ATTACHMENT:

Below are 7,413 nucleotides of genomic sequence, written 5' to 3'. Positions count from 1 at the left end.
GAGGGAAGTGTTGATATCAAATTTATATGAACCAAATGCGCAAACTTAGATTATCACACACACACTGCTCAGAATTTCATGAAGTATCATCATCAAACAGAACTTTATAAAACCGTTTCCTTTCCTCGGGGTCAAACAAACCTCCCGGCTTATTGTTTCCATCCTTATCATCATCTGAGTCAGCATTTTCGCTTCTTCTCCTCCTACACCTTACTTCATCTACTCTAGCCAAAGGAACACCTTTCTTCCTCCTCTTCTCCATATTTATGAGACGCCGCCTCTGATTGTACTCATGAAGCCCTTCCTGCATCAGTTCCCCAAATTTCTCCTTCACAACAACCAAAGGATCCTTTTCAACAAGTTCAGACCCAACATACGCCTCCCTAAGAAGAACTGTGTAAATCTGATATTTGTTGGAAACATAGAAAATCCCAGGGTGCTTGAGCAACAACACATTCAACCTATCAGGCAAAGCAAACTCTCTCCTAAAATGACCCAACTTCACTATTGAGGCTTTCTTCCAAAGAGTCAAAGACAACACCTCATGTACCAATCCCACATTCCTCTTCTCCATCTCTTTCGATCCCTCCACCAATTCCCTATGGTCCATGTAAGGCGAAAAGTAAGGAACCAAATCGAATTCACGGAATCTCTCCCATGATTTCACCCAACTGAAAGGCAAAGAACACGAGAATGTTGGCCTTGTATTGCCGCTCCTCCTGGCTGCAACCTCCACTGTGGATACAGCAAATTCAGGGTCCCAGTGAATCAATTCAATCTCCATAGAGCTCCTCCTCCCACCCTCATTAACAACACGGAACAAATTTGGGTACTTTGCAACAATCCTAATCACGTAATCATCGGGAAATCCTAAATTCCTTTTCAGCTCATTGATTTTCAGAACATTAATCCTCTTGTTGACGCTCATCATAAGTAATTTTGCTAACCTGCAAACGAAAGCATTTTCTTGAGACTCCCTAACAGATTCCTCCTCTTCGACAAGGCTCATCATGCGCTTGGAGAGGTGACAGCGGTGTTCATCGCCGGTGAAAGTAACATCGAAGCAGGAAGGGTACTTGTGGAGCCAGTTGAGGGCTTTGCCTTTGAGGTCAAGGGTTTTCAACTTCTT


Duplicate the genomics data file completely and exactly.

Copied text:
Below are 7,413 nucleotides of genomic sequence, written 5' to 3'. Positions count from 1 at the left end.
GAGGGAAGTGTTGATATCAAATTTATATGAACCAAATGCGCAAACTTAGATTATCACACACACACTGCTCAGAATTTCATGAAGTATCATCATCAAACAGAACTTTATAAAACCGTTTCCTTTCCTCGGGGTCAAACAAACCTCCCGGCTTATTGTTTCCATCCTTATCATCATCTGAGTCAGCATTTTCGCTTCTTCTCCTCCTACACCTTACTTCATCTACTCTAGCCAAAGGAACACCTTTCTTCCTCCTCTTCTCCATATTTATGAGACGCCGCCTCTGATTGTACTCATGAAGCCCTTCCTGCATCAGTTCCCCAAATTTCTCCTTCACAACAACCAAAGGATCCTTTTCAACAAGTTCAGACCCAACATACGCCTCCCTAAGAAGAACTGTGTAAATCTGATATTTGTTGGAAACATAGAAAATCCCAGGGTGCTTGAGCAACAACACATTCAACCTATCAGGCAAAGCAAACTCTCTCCTAAAATGACCCAACTTCACTATTGAGGCTTTCTTCCAAAGAGTCAAAGACAACACCTCATGTACCAATCCCACATTCCTCTTCTCCATCTCTTTCGATCCCTCCACCAATTCCCTATGGTCCATGTAAGGCGAAAAGTAAGGAACCAAATCGAATTCACGGAATCTCTCCCATGATTTCACCCAACTGAAAGGCAAAGAACACGAGAATGTTGGCCTTGTATTGCCGCTCCTCCTGGCTGCAACCTCCACTGTGGATACAGCAAATTCAGGGTCCCAGTGAATCAATTCAATCTCCATAGAGCTCCTCCTCCCACCCTCATTAACAACACGGAACAAATTTGGGTACTTTGCAACAATCCTAATCACGTAATCATCGGGAAATCCTAAATTCCTTTTCAGCTCATTGATTTTCAGAACATTAATCCTCTTGTTGACGCTCATCATAAGTAATTTTGCTAACCTGCAAACGAAAGCATTTTCTTGAGACTCCCTAACAGATTCCTCCTCTTCGACAAGGCTCATCATGCGCTTGGAGAGGTGACAGCGGTGTTCATCGCCGGTGAAAGTAACATCGAAGCAGGAAGGGTACTTGTGGAGCCAGTTGAGGGCTTTGCCTTTGAGGTCAAGGGTTTTCAACTTCTT